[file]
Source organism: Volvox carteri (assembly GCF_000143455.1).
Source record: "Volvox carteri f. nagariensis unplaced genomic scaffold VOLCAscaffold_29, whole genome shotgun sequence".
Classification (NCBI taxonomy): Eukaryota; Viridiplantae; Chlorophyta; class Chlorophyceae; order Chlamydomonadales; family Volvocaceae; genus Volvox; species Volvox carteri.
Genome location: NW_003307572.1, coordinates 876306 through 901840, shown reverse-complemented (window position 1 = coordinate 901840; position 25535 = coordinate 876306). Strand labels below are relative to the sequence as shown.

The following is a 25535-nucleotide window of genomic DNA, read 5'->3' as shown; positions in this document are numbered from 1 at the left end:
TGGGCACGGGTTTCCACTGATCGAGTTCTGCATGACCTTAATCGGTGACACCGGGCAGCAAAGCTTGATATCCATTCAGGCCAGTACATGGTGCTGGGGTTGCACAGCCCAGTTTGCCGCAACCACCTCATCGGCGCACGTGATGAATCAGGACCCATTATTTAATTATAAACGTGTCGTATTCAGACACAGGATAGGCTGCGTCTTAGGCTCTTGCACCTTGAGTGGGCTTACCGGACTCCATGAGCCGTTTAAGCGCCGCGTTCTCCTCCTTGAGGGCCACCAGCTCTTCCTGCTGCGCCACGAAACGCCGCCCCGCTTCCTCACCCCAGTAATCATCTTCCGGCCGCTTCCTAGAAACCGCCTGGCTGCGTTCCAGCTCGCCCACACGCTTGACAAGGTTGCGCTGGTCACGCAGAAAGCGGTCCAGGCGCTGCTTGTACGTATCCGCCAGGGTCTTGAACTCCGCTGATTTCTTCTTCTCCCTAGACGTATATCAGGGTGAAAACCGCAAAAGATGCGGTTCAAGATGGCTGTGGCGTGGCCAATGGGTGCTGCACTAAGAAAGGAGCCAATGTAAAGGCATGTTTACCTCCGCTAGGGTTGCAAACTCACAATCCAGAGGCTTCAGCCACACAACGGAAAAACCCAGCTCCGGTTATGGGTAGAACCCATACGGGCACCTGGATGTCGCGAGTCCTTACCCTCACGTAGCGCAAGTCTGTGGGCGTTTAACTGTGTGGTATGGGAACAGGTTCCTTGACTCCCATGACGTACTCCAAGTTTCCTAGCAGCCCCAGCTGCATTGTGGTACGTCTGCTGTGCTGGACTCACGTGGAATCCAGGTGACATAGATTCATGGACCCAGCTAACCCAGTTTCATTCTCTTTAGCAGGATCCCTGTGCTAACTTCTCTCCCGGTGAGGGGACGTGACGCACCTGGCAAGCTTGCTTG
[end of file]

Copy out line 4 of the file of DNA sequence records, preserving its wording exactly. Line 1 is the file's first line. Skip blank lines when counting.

Genome location: NW_003307572.1, coordinates 876306 through 901840, shown reverse-complemented (window position 1 = coordinate 901840; position 25535 = coordinate 876306). Strand labels below are relative to the sequence as shown.